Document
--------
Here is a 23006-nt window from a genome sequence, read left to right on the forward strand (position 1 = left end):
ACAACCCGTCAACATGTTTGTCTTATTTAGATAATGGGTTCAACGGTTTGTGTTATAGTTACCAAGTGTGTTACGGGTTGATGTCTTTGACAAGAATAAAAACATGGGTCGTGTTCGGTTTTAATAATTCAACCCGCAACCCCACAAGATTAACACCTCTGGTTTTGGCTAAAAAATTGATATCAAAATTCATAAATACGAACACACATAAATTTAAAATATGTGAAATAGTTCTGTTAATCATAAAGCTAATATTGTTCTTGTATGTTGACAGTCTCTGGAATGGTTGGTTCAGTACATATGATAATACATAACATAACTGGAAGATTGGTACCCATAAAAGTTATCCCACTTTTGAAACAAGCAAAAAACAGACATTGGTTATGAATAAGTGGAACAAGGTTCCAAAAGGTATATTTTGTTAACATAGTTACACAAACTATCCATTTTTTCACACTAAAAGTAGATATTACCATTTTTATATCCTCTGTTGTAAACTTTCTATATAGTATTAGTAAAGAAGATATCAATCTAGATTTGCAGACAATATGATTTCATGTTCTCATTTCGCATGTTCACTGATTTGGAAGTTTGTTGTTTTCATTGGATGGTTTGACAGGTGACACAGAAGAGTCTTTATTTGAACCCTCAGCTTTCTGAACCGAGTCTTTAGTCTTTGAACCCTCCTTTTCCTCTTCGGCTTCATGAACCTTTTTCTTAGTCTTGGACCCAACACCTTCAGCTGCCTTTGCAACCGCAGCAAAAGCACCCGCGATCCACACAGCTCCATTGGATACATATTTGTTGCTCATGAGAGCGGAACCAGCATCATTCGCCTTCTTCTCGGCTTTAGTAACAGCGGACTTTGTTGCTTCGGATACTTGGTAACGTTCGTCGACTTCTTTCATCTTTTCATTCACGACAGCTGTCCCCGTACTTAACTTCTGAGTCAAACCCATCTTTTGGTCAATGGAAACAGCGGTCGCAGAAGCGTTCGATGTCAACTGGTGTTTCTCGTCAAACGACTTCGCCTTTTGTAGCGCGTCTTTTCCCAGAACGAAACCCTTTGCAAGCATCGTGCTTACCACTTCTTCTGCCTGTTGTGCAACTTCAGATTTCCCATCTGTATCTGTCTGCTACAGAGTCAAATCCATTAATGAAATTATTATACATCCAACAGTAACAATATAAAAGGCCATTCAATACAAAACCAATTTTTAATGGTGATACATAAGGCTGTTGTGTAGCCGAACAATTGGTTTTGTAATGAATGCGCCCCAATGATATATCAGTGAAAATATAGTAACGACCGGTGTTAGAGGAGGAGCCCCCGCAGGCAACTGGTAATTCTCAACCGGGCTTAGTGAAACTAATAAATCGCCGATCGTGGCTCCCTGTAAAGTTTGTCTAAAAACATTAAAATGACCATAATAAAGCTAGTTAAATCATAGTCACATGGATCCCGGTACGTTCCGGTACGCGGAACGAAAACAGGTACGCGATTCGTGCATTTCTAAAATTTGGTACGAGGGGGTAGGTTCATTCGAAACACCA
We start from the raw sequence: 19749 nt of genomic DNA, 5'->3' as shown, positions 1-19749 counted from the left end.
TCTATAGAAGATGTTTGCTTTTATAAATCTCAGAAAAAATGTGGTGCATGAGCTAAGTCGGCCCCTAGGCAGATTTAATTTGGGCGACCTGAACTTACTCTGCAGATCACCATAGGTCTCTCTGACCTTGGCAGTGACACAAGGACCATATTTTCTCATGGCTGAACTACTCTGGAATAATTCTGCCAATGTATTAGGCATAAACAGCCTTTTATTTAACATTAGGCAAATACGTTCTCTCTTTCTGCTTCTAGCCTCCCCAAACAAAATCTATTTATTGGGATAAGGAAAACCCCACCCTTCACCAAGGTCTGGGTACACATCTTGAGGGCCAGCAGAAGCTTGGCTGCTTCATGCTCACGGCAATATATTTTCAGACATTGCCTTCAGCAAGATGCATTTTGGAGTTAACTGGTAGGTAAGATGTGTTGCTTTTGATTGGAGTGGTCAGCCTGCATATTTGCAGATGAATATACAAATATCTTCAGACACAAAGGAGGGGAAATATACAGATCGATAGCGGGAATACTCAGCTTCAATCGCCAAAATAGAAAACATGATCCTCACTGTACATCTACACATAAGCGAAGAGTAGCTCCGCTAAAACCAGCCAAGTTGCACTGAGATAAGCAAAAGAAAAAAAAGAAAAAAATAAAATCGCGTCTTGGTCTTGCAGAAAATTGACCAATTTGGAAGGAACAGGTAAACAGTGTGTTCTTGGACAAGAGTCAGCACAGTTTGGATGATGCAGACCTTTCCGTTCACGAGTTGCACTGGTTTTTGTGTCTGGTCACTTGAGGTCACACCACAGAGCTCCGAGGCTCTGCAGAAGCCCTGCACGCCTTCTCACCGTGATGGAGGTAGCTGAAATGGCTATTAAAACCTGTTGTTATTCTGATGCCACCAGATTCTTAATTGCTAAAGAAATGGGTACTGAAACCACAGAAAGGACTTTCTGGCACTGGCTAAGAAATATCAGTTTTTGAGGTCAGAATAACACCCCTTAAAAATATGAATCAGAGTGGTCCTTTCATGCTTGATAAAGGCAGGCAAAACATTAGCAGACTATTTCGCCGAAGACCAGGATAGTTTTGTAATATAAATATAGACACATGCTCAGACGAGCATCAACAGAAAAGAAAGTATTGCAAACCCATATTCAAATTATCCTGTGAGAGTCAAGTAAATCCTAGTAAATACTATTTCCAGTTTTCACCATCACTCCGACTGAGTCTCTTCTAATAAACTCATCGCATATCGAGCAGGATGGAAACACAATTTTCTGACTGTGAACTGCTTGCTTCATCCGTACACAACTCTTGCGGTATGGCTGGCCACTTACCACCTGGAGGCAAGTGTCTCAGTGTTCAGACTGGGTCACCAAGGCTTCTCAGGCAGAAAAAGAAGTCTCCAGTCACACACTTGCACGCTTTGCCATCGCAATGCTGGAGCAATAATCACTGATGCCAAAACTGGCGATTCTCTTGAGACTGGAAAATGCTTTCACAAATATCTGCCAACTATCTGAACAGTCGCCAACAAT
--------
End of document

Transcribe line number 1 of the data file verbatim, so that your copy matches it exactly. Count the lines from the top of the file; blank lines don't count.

Here is a 23006-nt window from a genome sequence, read left to right on the forward strand (position 1 = left end):